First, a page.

Note from Editor/Daughter: After my grandfather’s creamery went broke in the great depression, my father was ‘farmed out’ to his uncle Peter’s farm on Siø. My dad was 14 at the time and had just left school.
My uncle Peter too had his problems in the dirty thirties as he was forced to sell his cows and pigs at a fraction of their value.
I was a bit of a runt at the time so was given light jobs to begin with, but in the 18 months I lived there I went from 90 pounds to 130 pounds.
Arriving there in the middle of the summer was like coming to paradise compared to the cement jungle of Aarhus; there were no restricting streets or traffic.
But that did not mean that I was not being tested by those I worked with. The crew at the farm always gathered at the windmill in the morning to get their work orders for the day. One morning the foreman told me to take a 150-pound bag of grain down to my grandfather’s place to feed his turkeys without telling me how I was to achieve this.
I tested my limited strength on that sack of grain and could barely lift it. Then I got an idea and went for my 10-year-old cousin’s play wagon, laid it on its side next to the bag and tipped both together. It worked and so I wheeled it down to my grandfather’s place.
The next morning when gathered at the windmill the foreman asked me how did you get it down there and this street tough kid told him, “You figure it out!”
As for the windmill it was one of those with sails on the wings and was operated from below by ropes fastened to levers up high. The mill was for grinding grain to feed some 40 milk cows, 12 horses and 100 pigs that provided the day-to-day income to run the farm. There was a miller in charge and he also looked after the pigs and horses.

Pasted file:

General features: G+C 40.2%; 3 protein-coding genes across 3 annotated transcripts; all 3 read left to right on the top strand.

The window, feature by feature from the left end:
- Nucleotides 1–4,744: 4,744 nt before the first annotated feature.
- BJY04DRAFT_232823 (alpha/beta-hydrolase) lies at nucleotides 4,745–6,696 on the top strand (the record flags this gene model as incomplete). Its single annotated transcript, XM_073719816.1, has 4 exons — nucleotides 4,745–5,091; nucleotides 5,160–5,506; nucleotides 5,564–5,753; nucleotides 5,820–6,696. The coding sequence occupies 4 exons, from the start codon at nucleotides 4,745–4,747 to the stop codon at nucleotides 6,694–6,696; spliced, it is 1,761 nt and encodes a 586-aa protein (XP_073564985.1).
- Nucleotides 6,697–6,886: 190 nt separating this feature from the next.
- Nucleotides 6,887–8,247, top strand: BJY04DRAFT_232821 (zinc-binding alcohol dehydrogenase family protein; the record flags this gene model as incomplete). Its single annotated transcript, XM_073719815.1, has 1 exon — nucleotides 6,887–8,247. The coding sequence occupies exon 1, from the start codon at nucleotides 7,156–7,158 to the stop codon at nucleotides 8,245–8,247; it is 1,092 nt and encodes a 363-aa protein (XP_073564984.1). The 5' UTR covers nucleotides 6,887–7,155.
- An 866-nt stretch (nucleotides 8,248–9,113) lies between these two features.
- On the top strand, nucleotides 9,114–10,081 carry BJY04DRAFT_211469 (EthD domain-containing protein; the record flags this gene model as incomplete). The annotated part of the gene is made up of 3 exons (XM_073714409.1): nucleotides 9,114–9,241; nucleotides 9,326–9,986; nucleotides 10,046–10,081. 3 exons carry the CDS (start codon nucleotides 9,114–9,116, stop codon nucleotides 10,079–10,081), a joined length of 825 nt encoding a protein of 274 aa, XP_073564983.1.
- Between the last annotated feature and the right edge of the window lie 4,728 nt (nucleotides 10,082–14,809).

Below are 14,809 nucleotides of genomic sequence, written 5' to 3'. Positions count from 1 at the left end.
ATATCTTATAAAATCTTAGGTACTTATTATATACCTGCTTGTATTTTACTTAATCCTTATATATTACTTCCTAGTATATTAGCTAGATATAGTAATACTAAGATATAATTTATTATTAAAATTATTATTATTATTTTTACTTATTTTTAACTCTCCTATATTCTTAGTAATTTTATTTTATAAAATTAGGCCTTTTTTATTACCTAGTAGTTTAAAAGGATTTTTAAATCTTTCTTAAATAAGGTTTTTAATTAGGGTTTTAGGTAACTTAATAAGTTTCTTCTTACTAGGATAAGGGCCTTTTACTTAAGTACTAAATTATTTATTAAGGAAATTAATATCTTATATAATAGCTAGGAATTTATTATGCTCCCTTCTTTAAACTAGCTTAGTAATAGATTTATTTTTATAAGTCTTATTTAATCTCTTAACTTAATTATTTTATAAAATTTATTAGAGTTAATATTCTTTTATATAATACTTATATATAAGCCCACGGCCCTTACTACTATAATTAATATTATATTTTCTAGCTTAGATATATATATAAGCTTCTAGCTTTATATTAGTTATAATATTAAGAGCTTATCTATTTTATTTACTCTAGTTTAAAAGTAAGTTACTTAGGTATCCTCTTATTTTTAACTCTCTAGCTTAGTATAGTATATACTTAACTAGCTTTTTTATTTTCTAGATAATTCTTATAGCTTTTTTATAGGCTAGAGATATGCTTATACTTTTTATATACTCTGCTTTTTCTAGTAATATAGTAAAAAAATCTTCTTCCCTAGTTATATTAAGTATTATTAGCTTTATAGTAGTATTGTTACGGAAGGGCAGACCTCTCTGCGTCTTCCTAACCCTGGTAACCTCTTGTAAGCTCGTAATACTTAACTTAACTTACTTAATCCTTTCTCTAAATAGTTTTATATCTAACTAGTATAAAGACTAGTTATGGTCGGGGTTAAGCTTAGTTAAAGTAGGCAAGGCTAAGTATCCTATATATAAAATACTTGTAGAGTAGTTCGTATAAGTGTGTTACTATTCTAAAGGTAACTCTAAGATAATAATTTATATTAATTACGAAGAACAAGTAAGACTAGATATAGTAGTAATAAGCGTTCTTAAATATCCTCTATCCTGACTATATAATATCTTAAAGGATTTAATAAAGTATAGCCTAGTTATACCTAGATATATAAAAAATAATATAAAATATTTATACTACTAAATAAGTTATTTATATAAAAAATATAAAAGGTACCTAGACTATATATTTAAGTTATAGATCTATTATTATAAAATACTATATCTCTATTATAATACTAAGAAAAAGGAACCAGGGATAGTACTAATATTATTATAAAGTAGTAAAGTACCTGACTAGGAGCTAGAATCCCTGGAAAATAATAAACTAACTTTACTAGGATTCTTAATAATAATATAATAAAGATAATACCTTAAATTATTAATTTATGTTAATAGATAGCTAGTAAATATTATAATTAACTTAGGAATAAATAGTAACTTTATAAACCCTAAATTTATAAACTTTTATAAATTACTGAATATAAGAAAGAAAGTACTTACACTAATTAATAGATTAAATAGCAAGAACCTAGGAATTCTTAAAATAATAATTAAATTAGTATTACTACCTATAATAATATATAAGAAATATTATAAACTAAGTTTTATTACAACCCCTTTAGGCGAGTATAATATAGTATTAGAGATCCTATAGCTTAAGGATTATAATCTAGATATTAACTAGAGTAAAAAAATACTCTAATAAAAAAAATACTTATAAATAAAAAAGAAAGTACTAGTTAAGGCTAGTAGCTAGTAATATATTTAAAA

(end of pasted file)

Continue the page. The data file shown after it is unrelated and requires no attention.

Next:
The farm, besides two tractors, also had six teams of horses that made up a pecking order as the strongest and youngest horses were driven by the number one teamster, and then on and so on down the lane to the last old faithful driven by the last teamster hired on.
One teamster quit and I was next in line which meant getting up in the morning at five and grooming and watering the team, very important as it creates a bond between team and teamster, and I have seen a few horses go to bat for their handler almost like a dog would.
I mentioned here my grandfather. He had worked on the farm but broke his back in an accident with runaway horses spooked by a howling wind. He was paralyzed from the waist down at seventy years of age and sat in a wheelchair for the next twenty-five years.
My uncle would go down with me and we would help him in and out of bed. We took turns and we would also sit and talk to him about all the things that had been done or happened on the farm during the day as well as politics and other news.
My grandmother was there but was hard of hearing and hearing aids had not yet been invented. She was also very forgetful making a lonely life for her.
Also living in their home was my aunt Marie who did the cooking and household chores, as well as teaching fourteen children in the one-room school, children ranging in age from five to fourteen years.
I had six cousins, Kirsten, Ellen, Hans, Ingeborg, Birgit and Erik. The other children on the 400-acre farm belonged to married farmhands who lived in their own homes near the wharf, the Svendsens, the Andersens, the Millers, and the herdsman, Knut.
The island’s wharf was a 600-foot-long stone dyke with pilings at the end and a deck over them creating a circular platform wide enough to turn around a horse drawn carriage.*The reason that my uncle was nicknamed King Peter is that he refused to pay property taxes to the municipality on Langeland, as he claimed that they never paid anything whatsoever for anything on Siø and that the island was totally self-sufficient. This was true and the courts were on his side until the federal government built a bridge that crossed the island with a highway from Tåsinge to Langeland using the island as the center for the bridges on both sides.